A long-awaited permanent housing facility for vulnerable Yukoners will open next Tuesday, alleviating demand for shelter beds in Whitehorse.
“We wanted to look at high-acuity clients and providing them the supports to try to move into permanent housing,” Health Minister Pauline Frost told media Tuesday afternoon.
“What I’m hoping is, by the end of this month, we’ll see less pressure on bed requirements at the Whitehorse Emergency Shelter.”
The new Housing First facility, opening on Fifth Avenue at Wood Street, will provide 16 people with permanent, low-barrier housing.
The government’s Housing and Community Outreach Unit is working to move 16 people from the shelter by-name list into the permanent units on Fifth Avenue.
Clients will be moved into the Housing First facility in stages, starting later this month.
“The housing philosophies and the support around the Housing First was to try to encourage the medium acuity clients that perhaps would be more successful with supports,” Frost said.
The facility’s opening is taking place alongside restructuring initiatives at the Whitehorse Emergency Shelter to house the high number of people without stable housing in Whitehorse.
The Housing First philosophy centres around the idea that vulnerable populations need a secure home before other supports can be helpful.
It has been adopted by the Yukon government in recent initiatives to fight homelessness and was recently incorporated into the emergency shelter.
Twenty beds previously allocated to transitional housing in the shelter are now permanent housing. The shelter and the Fifth Avenue facility will provide a total of 36 permanent beds to vulnerable Yukoners.
The number of new permanent beds will alleviate pressures to house the 50 people Frost says frequent the shelter on a nightly basis.
Yukon Party MLAs expressed concerns in the legislature Tuesday over the facility’s late opening date and the lack of consultation with neighbours. They also raised the $4.1 million price tag, which exceeds the government contract registry for the project by $1.4 million.
The project was originally slated for completion by last June.
Speaking to media, Frost denied the project was delayed.
“I wouldn’t say there are delays; I think we worked with our partners and we had a target,” Frost said. “We wanted to move the clients in at the end of the month, and we’re still on that target.”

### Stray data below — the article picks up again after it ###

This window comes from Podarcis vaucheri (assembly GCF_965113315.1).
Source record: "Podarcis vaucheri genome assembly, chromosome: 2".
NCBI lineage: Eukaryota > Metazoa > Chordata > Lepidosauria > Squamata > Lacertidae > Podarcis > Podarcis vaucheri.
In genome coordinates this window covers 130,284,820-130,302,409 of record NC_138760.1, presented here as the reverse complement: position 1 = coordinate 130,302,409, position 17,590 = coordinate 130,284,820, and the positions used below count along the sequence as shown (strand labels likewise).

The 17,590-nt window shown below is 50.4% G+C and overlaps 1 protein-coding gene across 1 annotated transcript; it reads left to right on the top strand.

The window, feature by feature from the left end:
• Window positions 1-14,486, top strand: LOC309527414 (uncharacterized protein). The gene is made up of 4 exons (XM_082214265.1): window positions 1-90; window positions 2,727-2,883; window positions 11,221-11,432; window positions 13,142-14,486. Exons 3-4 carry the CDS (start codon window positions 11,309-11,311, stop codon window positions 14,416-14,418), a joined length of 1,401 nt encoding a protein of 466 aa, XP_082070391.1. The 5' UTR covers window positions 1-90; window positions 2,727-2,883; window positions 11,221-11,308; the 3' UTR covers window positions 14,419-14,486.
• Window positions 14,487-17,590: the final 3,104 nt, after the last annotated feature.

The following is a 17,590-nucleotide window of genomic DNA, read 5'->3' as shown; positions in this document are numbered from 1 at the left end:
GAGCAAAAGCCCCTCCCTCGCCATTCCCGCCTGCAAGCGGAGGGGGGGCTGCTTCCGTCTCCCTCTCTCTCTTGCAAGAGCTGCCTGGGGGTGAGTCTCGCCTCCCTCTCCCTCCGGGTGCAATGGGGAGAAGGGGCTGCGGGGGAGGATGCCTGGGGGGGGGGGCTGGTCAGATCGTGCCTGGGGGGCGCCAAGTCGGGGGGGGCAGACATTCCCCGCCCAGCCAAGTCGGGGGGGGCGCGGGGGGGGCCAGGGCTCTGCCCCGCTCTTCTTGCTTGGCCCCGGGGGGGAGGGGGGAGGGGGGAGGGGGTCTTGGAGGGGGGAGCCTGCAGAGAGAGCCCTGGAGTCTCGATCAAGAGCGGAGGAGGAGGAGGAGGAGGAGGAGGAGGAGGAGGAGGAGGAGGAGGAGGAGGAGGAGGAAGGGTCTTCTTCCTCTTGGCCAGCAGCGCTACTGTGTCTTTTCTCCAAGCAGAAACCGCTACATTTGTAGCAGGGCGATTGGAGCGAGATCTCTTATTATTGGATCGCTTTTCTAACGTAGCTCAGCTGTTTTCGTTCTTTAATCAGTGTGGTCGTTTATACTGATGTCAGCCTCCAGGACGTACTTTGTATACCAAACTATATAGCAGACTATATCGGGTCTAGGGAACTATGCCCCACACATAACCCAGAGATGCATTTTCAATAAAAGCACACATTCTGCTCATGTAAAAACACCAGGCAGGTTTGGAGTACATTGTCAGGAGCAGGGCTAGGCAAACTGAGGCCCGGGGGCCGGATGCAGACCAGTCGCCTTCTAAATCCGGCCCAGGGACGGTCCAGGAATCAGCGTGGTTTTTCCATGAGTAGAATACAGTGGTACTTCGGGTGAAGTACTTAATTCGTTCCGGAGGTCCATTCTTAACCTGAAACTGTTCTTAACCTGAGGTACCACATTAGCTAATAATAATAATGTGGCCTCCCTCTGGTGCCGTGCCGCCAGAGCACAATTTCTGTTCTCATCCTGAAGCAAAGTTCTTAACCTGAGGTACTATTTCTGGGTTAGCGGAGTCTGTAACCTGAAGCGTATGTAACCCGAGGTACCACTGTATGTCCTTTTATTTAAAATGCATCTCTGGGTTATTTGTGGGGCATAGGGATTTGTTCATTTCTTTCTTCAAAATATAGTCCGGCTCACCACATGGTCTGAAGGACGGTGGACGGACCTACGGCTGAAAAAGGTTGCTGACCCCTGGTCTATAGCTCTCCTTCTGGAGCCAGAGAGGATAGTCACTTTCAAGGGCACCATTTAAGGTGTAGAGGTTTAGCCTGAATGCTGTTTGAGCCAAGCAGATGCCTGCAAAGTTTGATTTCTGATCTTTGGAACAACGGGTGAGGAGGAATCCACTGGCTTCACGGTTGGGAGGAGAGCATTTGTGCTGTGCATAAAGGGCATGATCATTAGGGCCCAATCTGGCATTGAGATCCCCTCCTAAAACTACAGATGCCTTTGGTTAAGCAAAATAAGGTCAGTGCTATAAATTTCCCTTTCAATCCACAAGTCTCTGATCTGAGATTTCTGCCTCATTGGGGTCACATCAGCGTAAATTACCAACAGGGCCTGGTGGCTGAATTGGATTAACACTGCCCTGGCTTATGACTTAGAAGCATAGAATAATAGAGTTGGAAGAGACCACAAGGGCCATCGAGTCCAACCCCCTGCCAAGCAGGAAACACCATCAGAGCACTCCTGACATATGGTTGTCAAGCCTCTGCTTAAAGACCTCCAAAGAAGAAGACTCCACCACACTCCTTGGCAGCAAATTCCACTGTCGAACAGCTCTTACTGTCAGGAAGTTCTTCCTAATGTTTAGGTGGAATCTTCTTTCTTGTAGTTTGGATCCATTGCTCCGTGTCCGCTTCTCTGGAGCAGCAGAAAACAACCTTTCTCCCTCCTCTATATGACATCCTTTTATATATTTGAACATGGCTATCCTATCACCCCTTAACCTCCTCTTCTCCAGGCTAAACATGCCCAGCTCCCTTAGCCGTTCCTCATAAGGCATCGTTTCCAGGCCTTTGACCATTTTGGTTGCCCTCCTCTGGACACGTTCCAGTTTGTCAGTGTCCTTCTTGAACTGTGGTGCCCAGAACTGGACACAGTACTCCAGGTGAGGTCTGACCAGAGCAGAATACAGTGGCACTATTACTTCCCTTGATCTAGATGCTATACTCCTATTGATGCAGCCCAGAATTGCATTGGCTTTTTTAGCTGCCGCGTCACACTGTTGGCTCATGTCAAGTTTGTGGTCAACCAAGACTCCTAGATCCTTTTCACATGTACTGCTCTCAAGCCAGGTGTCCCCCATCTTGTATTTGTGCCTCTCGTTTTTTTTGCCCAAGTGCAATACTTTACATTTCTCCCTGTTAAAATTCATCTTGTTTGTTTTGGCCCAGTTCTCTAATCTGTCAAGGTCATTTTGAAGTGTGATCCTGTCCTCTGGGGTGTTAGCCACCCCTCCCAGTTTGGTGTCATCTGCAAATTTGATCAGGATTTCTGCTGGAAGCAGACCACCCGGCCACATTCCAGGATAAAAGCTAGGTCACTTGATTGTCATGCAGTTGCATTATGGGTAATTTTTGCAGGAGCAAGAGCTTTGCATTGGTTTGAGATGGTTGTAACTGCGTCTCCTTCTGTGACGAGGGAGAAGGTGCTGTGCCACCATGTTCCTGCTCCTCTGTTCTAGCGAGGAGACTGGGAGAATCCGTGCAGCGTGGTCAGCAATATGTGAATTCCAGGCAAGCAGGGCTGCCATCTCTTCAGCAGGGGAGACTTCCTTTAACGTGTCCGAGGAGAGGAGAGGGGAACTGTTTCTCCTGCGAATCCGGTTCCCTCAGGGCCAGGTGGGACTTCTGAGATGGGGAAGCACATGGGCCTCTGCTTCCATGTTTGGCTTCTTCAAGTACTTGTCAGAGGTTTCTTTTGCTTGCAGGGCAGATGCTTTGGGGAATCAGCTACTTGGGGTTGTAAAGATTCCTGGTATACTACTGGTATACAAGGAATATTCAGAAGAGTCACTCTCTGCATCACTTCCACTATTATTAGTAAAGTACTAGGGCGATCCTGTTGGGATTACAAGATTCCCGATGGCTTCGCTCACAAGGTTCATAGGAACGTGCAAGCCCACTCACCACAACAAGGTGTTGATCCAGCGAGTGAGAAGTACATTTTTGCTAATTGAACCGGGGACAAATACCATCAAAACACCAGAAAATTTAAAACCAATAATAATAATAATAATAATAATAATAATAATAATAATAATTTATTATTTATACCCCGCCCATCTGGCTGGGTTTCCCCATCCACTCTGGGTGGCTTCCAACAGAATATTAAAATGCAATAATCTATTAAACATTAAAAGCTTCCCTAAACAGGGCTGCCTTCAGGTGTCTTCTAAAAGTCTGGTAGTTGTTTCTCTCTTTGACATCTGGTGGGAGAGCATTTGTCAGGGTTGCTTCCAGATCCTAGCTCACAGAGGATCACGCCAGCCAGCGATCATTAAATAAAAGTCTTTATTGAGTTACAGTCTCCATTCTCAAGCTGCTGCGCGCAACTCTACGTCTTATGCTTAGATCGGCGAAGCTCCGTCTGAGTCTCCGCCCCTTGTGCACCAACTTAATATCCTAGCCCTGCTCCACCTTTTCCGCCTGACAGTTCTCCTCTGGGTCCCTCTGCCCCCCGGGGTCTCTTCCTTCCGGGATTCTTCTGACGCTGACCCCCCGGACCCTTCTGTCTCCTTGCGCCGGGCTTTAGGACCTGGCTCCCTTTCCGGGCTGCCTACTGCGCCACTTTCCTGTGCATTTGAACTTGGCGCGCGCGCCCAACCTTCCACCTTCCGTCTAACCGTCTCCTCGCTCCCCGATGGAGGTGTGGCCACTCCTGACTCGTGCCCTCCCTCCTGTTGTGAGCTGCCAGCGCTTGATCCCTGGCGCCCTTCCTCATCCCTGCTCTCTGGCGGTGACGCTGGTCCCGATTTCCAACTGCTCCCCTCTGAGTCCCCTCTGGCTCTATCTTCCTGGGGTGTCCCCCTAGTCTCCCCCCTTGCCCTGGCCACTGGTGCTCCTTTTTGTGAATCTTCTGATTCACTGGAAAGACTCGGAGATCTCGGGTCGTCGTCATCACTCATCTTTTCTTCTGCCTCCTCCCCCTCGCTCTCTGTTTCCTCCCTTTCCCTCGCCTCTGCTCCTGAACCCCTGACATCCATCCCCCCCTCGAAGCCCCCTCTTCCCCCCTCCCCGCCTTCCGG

Frost said her department worked with Safe at Home and the Yukon Housing Corp. to ensure that proper supports were in place at the new facility before opening.
During question period Tuesday, Yukon Party MLA Geraldine Van Bibber accused the Liberals of announcing the shelter in 2017 without consulting local residents. Consultation letters were sent to neighbours after the fact, she said.
Frost countered that her department was working “as transparently as we possibly can” on the project. She said her department spoke with neighbours and worked with the planning committee in collaboration with the housing corporation.
“We are doing it with integrity,” she said. “We are engaging.”
Van Bibber queried the higher cost for the project, a 52 per cent increase from the initially budgeted $2.7 million.
A later press release from the Yukon Party called the increase in spending a mismanagement of funds.
“This project is the latest in a long list of projects that the Liberals have mismanaged, leading them to go over-budget,” the release said.
Frost said project construction on the facility was awarded for $3.9 million. The project utilized the $2.7 million allocated in the budget. The remaining $1.4 million was secured through federal funding.
“The higher-than-anticipated construction bid is a positive sign of the strong economy, engaged workforce and busy construction industry,” Frost told the Star in an email this morning.
She defended the spending as necessary to ensure Yukoners’ safety and security.
“Housing is defined as a human right,” she said. “Every person requires shelter, and we want to ensure that this happens.”